On My Bookshelf: Fever 1793 by Laurie Halse Anderson

November 06, 2017

In Fever 1793 by Laurie Halse Anderson, the main character Mattie is a plucky teenager who has a strained relationship with her mother and a crush on a local boy, both issues to which modern day teens can relate. As the novel progresses and yellow fever sweeps through the city, Mattie takes on greater responsibility for her family and their family business, a coffee shop. She is forced to make difficult decisions and is a mature young adult by the time disaster subsides. Read on for more of my review and ideas for classroom application.
The basic plot from Amazon: An epidemic of fever sweeps through the streets of 1793 Philadelphia in this novel from Laurie Halse Anderson where "the plot rages like the epidemic itself" (The New York Times Book Review).

During the summer of 1793, Mattie Cook lives above the family coffee shop with her widowed mother and grandfather. Mattie spends her days avoiding chores and making plans to turn the family business into the finest Philadelphia has ever seen. But then the fever breaks out.

Disease sweeps the streets, destroying everything in its path and turning Mattie's world upside down. At her feverish mother's insistence, Mattie flees the city with her grandfather. But she soon discovers that the sickness is everywhere, and Mattie must learn quickly how to survive in a city turned frantic with disease.
In Fever 1793 by Laurie Halse Anderson, the main character Mattie is a plucky teenager who has a strained relationship with her mother and a crush on a local boy, both issues to which modern day teens can relate. As the novel progresses and yellow fever sweeps through the city, Mattie takes on greater responsibility for her family and their family business, a coffee shop. She is forced to make difficult decisions and is a mature young adult by the time disaster subsides. Read on for more of my review and ideas for classroom application.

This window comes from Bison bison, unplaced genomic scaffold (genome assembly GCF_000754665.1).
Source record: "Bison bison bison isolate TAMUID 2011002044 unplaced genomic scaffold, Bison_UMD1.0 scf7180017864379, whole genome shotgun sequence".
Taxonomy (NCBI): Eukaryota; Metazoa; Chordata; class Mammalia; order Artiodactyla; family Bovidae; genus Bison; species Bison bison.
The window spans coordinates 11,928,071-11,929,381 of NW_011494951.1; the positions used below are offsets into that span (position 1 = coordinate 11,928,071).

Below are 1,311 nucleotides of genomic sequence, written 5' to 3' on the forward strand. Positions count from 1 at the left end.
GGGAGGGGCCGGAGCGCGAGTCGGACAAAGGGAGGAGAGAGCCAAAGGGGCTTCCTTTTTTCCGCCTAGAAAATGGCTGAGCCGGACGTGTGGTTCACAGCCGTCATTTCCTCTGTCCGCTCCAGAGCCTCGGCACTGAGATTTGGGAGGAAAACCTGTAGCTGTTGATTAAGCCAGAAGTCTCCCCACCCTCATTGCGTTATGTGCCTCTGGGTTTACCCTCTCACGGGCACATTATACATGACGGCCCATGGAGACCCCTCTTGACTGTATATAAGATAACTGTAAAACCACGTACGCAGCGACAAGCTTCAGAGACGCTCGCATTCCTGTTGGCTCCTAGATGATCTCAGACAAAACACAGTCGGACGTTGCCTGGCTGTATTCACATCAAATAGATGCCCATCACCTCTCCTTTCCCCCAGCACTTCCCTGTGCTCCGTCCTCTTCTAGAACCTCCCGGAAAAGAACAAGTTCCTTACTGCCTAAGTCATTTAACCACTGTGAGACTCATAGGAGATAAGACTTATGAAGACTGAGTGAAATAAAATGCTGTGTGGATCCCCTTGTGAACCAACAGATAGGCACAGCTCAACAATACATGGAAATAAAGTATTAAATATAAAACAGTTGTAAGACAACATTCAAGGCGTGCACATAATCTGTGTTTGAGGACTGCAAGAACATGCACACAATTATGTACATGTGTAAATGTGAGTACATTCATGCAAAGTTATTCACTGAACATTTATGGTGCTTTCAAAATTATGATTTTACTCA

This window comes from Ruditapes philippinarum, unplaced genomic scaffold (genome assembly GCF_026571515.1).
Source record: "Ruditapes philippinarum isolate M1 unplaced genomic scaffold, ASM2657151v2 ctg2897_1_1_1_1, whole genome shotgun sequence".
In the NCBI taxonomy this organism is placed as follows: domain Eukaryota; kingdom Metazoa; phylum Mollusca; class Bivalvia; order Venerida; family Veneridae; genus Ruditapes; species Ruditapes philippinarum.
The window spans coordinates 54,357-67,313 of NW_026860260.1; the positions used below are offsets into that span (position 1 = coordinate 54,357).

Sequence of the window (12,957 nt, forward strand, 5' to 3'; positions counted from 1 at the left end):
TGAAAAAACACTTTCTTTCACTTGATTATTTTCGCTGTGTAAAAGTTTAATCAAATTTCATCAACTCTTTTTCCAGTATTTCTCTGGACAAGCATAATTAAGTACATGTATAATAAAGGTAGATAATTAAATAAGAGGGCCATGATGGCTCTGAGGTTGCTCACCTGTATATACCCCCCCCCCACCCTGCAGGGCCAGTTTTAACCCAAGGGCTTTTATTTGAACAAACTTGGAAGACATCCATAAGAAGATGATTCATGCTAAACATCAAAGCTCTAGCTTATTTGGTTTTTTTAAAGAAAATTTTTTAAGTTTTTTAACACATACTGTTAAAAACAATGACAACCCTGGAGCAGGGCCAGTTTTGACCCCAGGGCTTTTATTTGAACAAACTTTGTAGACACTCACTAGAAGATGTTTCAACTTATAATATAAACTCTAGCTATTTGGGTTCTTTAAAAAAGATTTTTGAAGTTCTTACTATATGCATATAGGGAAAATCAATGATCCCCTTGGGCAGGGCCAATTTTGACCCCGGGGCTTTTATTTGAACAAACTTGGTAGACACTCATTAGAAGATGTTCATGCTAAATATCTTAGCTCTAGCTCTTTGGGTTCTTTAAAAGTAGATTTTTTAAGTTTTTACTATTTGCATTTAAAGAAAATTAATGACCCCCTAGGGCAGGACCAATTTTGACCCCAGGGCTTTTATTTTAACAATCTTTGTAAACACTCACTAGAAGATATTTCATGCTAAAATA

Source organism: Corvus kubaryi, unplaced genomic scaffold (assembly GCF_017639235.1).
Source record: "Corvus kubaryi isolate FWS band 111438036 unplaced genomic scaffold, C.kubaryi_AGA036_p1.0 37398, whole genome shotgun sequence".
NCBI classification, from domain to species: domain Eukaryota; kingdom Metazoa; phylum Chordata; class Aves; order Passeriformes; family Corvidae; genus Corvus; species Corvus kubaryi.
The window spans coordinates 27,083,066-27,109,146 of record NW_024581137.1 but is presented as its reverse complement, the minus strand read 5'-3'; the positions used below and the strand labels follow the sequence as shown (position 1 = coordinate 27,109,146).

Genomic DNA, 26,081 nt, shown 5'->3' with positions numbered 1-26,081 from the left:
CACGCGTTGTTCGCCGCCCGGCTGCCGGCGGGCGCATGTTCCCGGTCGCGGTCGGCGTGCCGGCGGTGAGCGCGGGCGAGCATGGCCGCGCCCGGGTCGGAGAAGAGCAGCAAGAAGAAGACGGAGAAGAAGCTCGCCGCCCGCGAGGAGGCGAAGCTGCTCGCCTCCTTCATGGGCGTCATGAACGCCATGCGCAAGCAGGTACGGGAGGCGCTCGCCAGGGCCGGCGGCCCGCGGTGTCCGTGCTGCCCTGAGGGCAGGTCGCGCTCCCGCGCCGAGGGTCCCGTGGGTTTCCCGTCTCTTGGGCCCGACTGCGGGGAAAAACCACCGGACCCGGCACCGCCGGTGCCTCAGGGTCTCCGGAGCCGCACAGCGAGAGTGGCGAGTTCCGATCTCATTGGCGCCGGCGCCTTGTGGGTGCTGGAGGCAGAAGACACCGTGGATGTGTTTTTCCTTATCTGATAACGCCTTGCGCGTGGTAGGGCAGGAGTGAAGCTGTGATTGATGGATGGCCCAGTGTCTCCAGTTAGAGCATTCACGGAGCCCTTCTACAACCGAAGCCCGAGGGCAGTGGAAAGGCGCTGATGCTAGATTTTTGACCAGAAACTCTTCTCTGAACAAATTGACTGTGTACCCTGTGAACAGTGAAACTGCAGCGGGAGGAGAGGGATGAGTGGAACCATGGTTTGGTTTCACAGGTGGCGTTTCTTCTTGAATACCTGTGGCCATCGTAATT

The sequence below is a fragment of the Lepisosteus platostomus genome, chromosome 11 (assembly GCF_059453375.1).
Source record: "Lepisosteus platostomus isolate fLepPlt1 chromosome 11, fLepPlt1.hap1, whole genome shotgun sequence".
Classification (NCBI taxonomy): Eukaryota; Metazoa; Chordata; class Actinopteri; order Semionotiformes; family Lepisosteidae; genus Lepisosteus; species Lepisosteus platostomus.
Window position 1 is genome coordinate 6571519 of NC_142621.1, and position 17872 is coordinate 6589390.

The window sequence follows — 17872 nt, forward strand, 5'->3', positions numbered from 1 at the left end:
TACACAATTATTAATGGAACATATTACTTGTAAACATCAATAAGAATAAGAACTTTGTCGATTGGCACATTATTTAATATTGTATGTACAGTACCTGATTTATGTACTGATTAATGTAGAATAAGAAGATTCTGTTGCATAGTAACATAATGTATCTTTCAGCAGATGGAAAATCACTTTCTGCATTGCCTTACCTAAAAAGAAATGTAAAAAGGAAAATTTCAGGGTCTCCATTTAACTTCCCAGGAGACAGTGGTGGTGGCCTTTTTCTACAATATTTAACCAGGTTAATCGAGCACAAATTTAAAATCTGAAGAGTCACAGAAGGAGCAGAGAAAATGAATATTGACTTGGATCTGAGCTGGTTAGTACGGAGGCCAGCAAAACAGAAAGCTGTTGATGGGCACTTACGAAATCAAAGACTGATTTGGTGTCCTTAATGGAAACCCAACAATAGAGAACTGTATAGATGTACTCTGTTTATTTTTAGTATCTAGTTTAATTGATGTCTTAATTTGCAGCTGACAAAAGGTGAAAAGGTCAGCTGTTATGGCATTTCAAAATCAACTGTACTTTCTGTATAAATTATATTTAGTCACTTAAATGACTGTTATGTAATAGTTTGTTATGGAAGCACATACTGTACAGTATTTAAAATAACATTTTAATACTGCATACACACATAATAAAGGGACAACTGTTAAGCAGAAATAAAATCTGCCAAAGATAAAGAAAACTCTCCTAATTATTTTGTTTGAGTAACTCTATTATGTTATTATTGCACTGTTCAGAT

Why I liked it: Fever 1793 is historical fiction set in Philadelphia, my favorite genre set in my hometown. I love being able to picture the real places mentioned in the book. I also like that the novel focuses on an often overlooked period of time in American history. There's lots of historical fiction focused on the events surrounding the Revolutionary War and the Civil War, but not a lot novels that cover the time period in between. In 1793, George Washington is serving as president and the White House is in Philadelphia because the capital had not yet been moved to Washington D.C. 

The main character Mattie is a plucky teenager who has a strained relationship with her mother and a crush on a local boy. Despite the difference in time periods, she is someone modern day teens can relate to. As the novel progresses and yellow fever sweeps through the city, Mattie takes on greater responsibility for her family and their family business, a coffee shop. She is forced to make difficult decisions and is a mature young adult by the time disaster subsides. 


Classroom application: The novel has great connections to history as well as science. Besides the main event of the yellow fever on 1793, the novel also deals with race issues in Philadelphia at the time. The novel could be tied into a science unit on diseases. The fever on 1793 also revolutionized Philadelphia's relationship with water and led to the founding of the Philadelphia Water Works, a way to provide safe, clean drinking water across the city.

If you are also local to the Philadelphia area, there's a great guided walking tour, on which you can visit sites mentioned in the novel.

If you are interested in purchasing a copy of Fever for yourself, you can find it on Amazon here.

Note: The Literary Maven is a participant in the Amazon Services LLC Associates Program, an affiliate advertising program designed to provide a means for sites to earn advertising fees by advertising and linking to amazon.com.

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